– Honky Tonk Highway
Nashville’s Lower Broadway is ground zero for the city’s thriving live music scene.
Depending on who you ask, for Nashville – with 26 cranes in the air and traffic clogging the major highways like it’s the new Atlanta, it’s either the best of times, or the worst. The Tennessean, the local daily, reported on March 28 the second consecutive year of 100 person-a-day growth.
With freeway arteries clogged like those of lard-gargling couch potatoes, making rush hour an ordeal that echoes the “L.A. Freeway” Guy Clark sang about, Nashville is booming! It’s been coming for a decade; quickened with ABC’s “Nashville” creating an “Entourage”-like mystique for Music City. But beyond perception, there’s reality: the 6-1-5 is truly becoming Music City—not just Country Music USA.
Over the last few years, Jack White has opened Third Man; The Black Keys have explored solo careers; and the Alabama Shakes’ Brittany Howard, Jason Isbell and Amanda Shires have made Nashville home. Nashville has also suddenly becoming a dining mecca with Jonathan Waxman opening Adele’s, Sean Brock bringing Husk, and Levon Wallace creating Gray & Dudley at the boutique art hotel chain 21c’s downtown outpost.
“It’s becoming an unbelievably vibrant place with all kinds of interesting people doing all kinds of interesting things,” WME Nashville co-head Greg Oswald says. “Music and healthcare continue to thrive here, but it’s tech start-ups, industry and other businesses. The restaurants are cool as hell, even if you’re not a foodie, and that extends to entertainment, cultural offerings and sporting events.”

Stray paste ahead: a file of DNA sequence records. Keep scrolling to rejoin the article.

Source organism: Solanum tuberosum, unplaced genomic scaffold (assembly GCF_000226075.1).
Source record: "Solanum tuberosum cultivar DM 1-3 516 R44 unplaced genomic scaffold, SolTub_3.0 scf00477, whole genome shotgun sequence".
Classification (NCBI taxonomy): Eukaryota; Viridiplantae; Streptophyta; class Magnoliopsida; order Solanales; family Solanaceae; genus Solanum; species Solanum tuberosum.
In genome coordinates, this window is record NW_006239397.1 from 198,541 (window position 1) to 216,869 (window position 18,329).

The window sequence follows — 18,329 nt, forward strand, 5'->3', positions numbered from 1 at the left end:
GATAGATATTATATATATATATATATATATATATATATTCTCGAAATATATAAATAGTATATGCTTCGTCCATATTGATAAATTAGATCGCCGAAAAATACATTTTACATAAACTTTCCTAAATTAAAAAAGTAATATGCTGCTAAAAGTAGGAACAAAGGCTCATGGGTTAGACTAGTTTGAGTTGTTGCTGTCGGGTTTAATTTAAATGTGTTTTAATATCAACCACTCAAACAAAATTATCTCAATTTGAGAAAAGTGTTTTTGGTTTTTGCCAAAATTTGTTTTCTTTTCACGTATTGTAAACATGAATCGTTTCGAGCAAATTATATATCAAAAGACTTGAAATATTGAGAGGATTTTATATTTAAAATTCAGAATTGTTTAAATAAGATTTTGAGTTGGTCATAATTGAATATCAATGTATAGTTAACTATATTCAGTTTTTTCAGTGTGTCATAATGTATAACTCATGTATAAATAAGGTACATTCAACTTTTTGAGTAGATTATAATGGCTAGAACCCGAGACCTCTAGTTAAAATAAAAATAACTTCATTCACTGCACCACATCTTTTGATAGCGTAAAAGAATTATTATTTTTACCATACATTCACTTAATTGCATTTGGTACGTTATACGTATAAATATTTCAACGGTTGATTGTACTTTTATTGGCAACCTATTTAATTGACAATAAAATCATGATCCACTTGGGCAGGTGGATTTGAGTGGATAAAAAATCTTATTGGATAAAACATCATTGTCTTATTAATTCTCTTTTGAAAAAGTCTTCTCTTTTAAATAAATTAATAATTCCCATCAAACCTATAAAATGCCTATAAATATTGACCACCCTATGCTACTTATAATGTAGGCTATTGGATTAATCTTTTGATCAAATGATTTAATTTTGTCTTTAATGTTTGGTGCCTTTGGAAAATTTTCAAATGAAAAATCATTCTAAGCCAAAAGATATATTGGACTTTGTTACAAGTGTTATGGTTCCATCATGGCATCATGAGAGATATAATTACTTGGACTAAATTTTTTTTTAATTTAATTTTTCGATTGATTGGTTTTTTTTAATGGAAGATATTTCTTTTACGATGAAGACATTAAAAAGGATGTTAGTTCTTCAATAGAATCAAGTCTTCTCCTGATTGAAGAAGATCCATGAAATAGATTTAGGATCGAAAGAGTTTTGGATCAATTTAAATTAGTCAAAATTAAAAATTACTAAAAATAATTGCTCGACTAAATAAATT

The buzz of the new is palpable. Suddenly, Nashville is an “It” city, attracting some of the brightest young professionals. It’s seen iconic Rounder Records move its label entirely, and Concord Music bring its back room operations to Davidson County. New West Records also has a Nashville office.
If Callie Khouri’s nighttime drama “Nashville” captured people’s imagination, in much the same way “Entourage” seemed to offer a glimpse into the behind-the-scenes nitty gritty of fame, it also ignited a perception of Nashville as a flashy world of music business glam. Though ABC opted to cancel the show, CMT: Country Music Television responded to the massive Twitter campaign for the program to continue.
We can’t prove “Nashville” sparked the current explosion. But we can trace the show’s success to a rising sense the city is capable of realizing network-level television production with the launch of “Pickler & Ben,” a nationally syndicated daytime chat show featuring “American Idol” alum Kellie Pickler and veteran NYC journalist Ben Aaron.
“Attracting talent on the level of our Executive Producer Lisa Erspamer tells you everything about where Nashville is currently,” says Sandbox Entertainment founder Jason Owen, who also manages Faith Hill, Little Big Town, Kacey Musgraves, and Midland. “She had been one of Oprah’s key producers for years, and when we wanted to develop a different kind of program, we both agreed that it had to be the first of its kind, that it was actually shot in Nashville. The city had to be the backdrop because it represented everything we felt the show was, and should stand for.
“Being in the middle of the country, we have a different mix of guests, stories, things we do … The fact Lisa’s here, and making the show so successful is exactly what we’re talking about. We just got renewed for season two, and it’s the number one new show in daytime syndication.”
Part and parcel of this increased sophistication bleeds over into the touring business’ continued growth (see page 6). For Owen, it’s about being international, but also able to hit the road no matter where you are in your career. As he explains, “The way the agencies are so integrated, Nashville is as much, if not more, of a powerhouse. Logistically with a U.S. tour, we are eight hours from 80 percent of the country, so getting and keeping an artist on the road is much more accessible. For a young act, that means being able to reach the fans is a much easier process than being on a coast. They can build from there and keep building.